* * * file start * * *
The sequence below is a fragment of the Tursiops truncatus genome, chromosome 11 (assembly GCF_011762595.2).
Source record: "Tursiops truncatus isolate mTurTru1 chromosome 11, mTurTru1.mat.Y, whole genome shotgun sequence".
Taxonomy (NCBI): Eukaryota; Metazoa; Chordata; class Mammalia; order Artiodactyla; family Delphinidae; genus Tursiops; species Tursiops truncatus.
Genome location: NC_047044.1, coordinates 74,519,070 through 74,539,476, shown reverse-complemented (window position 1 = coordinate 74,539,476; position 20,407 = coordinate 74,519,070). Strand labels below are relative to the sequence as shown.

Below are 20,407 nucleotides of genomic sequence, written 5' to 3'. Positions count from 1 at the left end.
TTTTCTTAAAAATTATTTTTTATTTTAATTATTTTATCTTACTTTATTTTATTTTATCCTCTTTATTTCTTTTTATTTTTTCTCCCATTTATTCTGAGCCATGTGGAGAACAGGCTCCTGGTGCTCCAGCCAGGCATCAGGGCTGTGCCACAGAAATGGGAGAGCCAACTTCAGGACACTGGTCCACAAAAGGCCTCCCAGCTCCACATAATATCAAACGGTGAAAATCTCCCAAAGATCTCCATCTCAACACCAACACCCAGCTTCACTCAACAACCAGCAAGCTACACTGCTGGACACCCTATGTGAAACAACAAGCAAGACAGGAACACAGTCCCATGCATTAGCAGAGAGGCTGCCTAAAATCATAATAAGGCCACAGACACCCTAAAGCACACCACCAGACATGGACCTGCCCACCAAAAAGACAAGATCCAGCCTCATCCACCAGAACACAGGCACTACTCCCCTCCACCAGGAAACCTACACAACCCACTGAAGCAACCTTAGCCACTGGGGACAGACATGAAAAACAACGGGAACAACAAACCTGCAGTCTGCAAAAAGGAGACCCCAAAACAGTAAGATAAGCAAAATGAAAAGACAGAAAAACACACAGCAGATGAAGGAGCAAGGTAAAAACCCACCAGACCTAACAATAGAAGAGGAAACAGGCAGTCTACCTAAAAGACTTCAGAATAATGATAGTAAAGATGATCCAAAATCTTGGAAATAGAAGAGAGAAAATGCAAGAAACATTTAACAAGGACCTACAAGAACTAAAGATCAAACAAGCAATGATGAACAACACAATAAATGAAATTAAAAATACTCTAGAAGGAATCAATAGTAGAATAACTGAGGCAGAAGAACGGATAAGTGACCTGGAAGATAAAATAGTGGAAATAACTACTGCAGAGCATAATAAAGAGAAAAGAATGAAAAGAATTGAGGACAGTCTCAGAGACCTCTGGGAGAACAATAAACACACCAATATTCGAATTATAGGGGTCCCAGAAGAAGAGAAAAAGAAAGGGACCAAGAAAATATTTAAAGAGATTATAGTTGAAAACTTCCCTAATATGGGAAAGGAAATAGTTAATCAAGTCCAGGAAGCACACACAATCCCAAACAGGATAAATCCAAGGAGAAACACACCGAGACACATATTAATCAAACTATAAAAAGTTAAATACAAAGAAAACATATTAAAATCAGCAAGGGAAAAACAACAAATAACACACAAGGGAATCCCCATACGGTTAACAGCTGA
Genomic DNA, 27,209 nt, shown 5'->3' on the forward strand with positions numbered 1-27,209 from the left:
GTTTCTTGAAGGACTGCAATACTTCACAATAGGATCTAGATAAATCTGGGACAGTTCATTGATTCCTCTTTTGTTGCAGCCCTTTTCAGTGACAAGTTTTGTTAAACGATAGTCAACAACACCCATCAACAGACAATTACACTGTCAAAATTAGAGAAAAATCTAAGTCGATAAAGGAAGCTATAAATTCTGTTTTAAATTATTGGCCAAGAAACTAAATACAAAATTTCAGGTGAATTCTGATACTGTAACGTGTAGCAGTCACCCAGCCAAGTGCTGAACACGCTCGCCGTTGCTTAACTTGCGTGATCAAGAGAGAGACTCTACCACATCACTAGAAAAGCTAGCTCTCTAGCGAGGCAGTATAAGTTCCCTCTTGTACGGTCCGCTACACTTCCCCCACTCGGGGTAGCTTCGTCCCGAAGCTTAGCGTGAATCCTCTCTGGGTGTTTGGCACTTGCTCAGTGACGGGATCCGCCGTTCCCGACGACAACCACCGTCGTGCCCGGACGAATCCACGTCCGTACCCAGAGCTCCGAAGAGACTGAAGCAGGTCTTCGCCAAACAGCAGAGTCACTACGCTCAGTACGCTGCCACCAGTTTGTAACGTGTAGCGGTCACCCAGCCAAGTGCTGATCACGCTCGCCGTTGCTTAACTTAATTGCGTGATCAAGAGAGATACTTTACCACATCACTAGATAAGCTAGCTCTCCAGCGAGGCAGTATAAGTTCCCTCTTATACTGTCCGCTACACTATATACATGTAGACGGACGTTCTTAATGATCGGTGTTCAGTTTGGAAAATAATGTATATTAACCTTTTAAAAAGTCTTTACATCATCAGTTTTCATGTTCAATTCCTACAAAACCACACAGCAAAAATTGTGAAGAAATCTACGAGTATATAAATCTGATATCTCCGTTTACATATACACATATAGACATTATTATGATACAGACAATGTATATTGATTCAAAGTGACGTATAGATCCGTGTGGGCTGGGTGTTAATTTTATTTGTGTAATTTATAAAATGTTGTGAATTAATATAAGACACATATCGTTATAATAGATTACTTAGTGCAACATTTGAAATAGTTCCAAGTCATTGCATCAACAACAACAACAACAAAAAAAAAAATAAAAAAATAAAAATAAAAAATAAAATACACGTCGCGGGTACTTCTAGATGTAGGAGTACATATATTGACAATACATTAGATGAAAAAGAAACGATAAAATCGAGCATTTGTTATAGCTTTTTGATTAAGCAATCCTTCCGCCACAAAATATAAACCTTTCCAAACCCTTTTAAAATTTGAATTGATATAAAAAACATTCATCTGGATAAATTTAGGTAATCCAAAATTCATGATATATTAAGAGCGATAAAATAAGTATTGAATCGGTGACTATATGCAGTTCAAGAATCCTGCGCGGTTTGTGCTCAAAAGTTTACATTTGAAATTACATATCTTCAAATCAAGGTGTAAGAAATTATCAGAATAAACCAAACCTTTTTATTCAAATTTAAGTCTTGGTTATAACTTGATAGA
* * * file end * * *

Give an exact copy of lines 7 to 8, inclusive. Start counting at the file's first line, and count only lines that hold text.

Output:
Genomic DNA, 27,209 nt, shown 5'->3' on the forward strand with positions numbered 1-27,209 from the left:
GTTTCTTGAAGGACTGCAATACTTCACAATAGGATCTAGATAAATCTGGGACAGTTCATTGATTCCTCTTTTGTTGCAGCCCTTTTCAGTGACAAGTTTTGTTAAACGATAGTCAACAACACCCATCAACAGACAATTACACTGTCAAAATTAGAGAAAAATCTAAGTCGATAAAGGAAGCTATAAATTCTGTTTTAAATTATTGGCCAAGAAACTAAATACAAAATTTCAGGTGAATTCTGATACTGTAACGTGTAGCAGTCACCCAGCCAAGTGCTGAACACGCTCGCCGTTGCTTAACTTGCGTGATCAAGAGAGAGACTCTACCACATCACTAGAAAAGCTAGCTCTCTAGCGAGGCAGTATAAGTTCCCTCTTGTACGGTCCGCTACACTTCCCCCACTCGGGGTAGCTTCGTCCCGAAGCTTAGCGTGAATCCTCTCTGGGTGTTTGGCACTTGCTCAGTGACGGGATCCGCCGTTCCCGACGACAACCACCGTCGTGCCCGGACGAATCCACGTCCGTACCCAGAGCTCCGAAGAGACTGAAGCAGGTCTTCGCCAAACAGCAGAGTCACTACGCTCAGTACGCTGCCACCAGTTTGTAACGTGTAGCGGTCACCCAGCCAAGTGCTGATCACGCTCGCCGTTGCTTAACTTAATTGCGTGATCAAGAGAGATACTTTACCACATCACTAGATAAGCTAGCTCTCCAGCGAGGCAGTATAAGTTCCCTCTTATACTGTCCGCTACACTATATACATGTAGACGGACGTTCTTAATGATCGGTGTTCAGTTTGGAAAATAATGTATATTAACCTTTTAAAAAGTCTTTACATCATCAGTTTTCATGTTCAATTCCTACAAAACCACACAGCAAAAATTGTGAAGAAATCTACGAGTATATAAATCTGATATCTCCGTTTACATATACACATATAGACATTATTATGATACAGACAATGTATATTGATTCAAAGTGACGTATAGATCCGTGTGGGCTGGGTGTTAATTTTATTTGTGTAATTTATAAAATGTTGTGAATTAATATAAGACACATATCGTTATAATAGATTACTTAGTGCAACATTTGAAATAGTTCCAAGTCATTGCATCAACAACAACAACAACAAAAAAAAAAATAAAAAAATAAAAATAAAAAATAAAATACACGTCGCGGGTACTTCTAGATGTAGGAGTACATATATTGACAATACATTAGATGAAAAAGAAACGATAAAATCGAGCATTTGTTATAGCTTTTTGATTAAGCAATCCTTCCGCCACAAAATATAAACCTTTCCAAACCCTTTTAAAATTTGAATTGATATAAAAAACATTCATCTGGATAAATTTAGGTAATCCAAAATTCATGATATATTAAGAGCGATAAAATAAGTATTGAATCGGTGACTATATGCAGTTCAAGAATCCTGCGCGGTTTGTGCTCAAAAGTTTACATTTGAAATTACATATCTTCAAATCAAGGTGTAAGAAATTATCAGAATAAACCAAACCTTTTTATTCAAATTTAAGTCTTGGTTATAACTTGATAGA